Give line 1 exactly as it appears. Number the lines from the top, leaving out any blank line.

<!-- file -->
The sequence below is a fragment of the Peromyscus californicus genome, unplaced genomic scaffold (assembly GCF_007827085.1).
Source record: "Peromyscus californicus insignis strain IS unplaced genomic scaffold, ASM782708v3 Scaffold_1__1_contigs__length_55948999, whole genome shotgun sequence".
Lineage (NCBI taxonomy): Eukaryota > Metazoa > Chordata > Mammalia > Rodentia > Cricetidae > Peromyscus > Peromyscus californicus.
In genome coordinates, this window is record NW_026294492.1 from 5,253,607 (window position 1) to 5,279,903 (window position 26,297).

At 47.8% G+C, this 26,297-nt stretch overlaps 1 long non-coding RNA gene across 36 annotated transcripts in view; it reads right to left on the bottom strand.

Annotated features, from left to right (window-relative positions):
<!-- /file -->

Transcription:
The sequence below is a fragment of the Peromyscus californicus genome, unplaced genomic scaffold (assembly GCF_007827085.1).